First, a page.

Remote Therapy: The Pros and Cons
by Katie DiMuzio
Not sure you can squeeze a 45-min appointment, post-session recharge, and commute time into your weekly schedule? Good news: Some therapists offer alternatives to in-person appointments.
There are two forms of remote therapy: Tele-therapy and online therapy.
In tele-therapy, some or all sessions are conducted through live phone calls or video platforms with secure connections (like Zoom).
In online therapy, users can reach out via e-mediums, like text messaging platforms and audio/video recordings. Unless you and your therapist have pre-arranged a session, online therapy occurs in a time-delayed format.
The benefits of remote therapy include:
The convenience of being able to seek help anywhere, whether you’re traveling, at home, or otherwise unable to attend an in-person session.
The relative anonymity of remote therapy can make it easier for first-time therapy seekers to reach out.
Potentially lower costs
Depending on your insurance and/or out-of-network benefits, remote therapy (especially exclusively online formats) may be less expensive than in-person sessions.
Greater access to providers
Remote therapy may make it easier for those with physical limitations (e.g., physical disability or individuals unable to leave the home) to access help.
This can also be a great benefit for parents with babies or young children who can’t be away from home, as well as those living in remote areas.
Related: BetterHelp vs TalkSpace – a cost and service comparison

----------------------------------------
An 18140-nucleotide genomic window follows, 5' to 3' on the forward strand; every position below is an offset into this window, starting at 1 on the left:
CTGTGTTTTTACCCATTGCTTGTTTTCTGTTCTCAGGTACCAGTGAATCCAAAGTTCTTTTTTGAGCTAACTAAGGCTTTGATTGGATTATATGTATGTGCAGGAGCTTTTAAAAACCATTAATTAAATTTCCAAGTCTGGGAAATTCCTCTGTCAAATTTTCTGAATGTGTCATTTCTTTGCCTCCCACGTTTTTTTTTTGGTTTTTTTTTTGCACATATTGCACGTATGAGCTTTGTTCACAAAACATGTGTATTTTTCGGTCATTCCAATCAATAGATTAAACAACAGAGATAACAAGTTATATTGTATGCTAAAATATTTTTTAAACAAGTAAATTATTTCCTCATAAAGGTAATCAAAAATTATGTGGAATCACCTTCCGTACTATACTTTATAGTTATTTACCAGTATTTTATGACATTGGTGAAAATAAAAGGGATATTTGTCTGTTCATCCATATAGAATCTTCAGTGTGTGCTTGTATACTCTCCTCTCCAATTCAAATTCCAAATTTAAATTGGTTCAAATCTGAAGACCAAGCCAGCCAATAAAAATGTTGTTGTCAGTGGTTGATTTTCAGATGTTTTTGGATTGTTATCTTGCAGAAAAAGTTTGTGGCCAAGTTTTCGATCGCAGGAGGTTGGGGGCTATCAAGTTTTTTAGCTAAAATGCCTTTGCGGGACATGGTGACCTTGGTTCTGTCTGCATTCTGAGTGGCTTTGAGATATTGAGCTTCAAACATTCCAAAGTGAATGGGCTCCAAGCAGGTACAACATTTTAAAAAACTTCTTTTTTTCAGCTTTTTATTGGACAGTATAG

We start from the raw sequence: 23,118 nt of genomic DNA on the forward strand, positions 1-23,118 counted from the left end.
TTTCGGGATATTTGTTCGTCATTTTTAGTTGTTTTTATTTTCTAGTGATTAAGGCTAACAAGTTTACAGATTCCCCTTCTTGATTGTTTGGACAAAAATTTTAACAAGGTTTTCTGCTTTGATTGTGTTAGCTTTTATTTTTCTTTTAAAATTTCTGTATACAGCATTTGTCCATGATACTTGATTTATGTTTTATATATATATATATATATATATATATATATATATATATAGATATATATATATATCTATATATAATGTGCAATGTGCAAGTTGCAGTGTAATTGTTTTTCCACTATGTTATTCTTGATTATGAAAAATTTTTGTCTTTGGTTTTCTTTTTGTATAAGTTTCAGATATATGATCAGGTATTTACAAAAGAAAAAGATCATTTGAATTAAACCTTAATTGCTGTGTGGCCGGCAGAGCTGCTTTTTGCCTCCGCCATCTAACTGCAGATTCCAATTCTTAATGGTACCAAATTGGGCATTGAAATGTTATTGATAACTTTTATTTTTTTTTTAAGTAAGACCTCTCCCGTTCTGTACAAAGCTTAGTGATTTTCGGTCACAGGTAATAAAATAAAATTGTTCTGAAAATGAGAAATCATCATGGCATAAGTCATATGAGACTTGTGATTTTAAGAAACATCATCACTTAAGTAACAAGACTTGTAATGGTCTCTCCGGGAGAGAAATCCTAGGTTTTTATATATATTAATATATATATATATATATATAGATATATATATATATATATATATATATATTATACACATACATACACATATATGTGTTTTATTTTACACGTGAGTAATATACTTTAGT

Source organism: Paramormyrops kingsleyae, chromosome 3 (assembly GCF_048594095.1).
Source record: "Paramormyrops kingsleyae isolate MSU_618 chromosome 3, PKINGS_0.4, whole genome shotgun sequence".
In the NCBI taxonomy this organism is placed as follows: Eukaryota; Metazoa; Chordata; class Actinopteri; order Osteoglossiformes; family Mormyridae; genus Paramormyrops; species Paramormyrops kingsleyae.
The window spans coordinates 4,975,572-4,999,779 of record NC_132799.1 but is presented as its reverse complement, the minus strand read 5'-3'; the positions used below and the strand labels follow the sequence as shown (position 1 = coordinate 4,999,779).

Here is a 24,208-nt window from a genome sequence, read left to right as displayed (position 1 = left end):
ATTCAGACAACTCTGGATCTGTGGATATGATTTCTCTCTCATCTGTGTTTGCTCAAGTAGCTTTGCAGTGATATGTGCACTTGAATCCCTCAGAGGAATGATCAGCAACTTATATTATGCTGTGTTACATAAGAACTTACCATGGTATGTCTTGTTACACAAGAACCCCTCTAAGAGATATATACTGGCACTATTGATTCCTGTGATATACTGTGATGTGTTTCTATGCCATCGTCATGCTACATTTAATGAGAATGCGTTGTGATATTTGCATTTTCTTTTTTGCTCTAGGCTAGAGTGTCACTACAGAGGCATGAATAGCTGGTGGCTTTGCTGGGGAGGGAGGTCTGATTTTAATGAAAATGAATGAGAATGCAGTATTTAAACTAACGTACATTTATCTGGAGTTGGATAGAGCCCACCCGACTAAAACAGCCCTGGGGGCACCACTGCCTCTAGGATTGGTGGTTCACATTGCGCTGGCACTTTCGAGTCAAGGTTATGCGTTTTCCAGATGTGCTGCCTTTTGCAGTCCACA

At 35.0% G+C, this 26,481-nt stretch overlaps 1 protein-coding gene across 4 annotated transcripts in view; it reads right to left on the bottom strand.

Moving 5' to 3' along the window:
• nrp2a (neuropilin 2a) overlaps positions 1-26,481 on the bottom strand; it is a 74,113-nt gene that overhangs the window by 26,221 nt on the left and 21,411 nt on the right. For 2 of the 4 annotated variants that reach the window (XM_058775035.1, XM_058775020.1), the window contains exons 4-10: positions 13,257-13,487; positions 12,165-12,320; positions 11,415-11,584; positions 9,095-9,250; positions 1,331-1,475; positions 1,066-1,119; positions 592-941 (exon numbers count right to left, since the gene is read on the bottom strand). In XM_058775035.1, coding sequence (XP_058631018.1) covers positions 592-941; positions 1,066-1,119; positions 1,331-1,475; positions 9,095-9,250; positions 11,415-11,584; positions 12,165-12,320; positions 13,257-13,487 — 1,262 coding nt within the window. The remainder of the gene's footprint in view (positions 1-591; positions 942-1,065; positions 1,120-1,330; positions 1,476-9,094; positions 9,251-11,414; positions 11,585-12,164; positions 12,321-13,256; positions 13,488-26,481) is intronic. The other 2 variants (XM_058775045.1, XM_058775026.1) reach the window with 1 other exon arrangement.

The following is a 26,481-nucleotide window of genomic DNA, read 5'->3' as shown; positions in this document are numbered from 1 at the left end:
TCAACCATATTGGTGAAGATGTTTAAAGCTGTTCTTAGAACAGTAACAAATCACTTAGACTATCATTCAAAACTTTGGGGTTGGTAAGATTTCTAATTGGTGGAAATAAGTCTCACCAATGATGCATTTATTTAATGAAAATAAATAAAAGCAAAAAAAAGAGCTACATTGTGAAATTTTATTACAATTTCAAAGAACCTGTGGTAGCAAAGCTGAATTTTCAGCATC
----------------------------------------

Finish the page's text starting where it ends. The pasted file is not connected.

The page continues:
Potential downsides to remote therapy include:
Limited insurance reimbursement and coverage
Insurance doesn’t typically cover remote therapy sessions. Exceptions include Breakthrough and Doctor on Demand.
Possible technology malfunctions
During live tele-therapy sessions, if either end has a slow internet connection, they may experience glitches like frozen screens or distorted audio.
Potential lack of personal connection
Some find online therapy limits the “personal” connection inherent to visiting a therapist in their physical office. Many therapists also prefer to work with clients in person, at least at the start of treatment, while the therapist-client bond is still being established.
Want to test out remote therapy? Some of our therapists at Zencare have the option of remote counseling which can complement your in-person appointments on days when a trip to the office isn’t possible.
Katie DiMuzio, LCSW, is the Partnerships Manager at Zencare. Through her work as a licensed clinician, Katie discovered how hard it is for people to learn about and access high quality therapy. This brought her to Zencare, where she is leading partnerships in the community to ensure Zencare is reaching those who need it.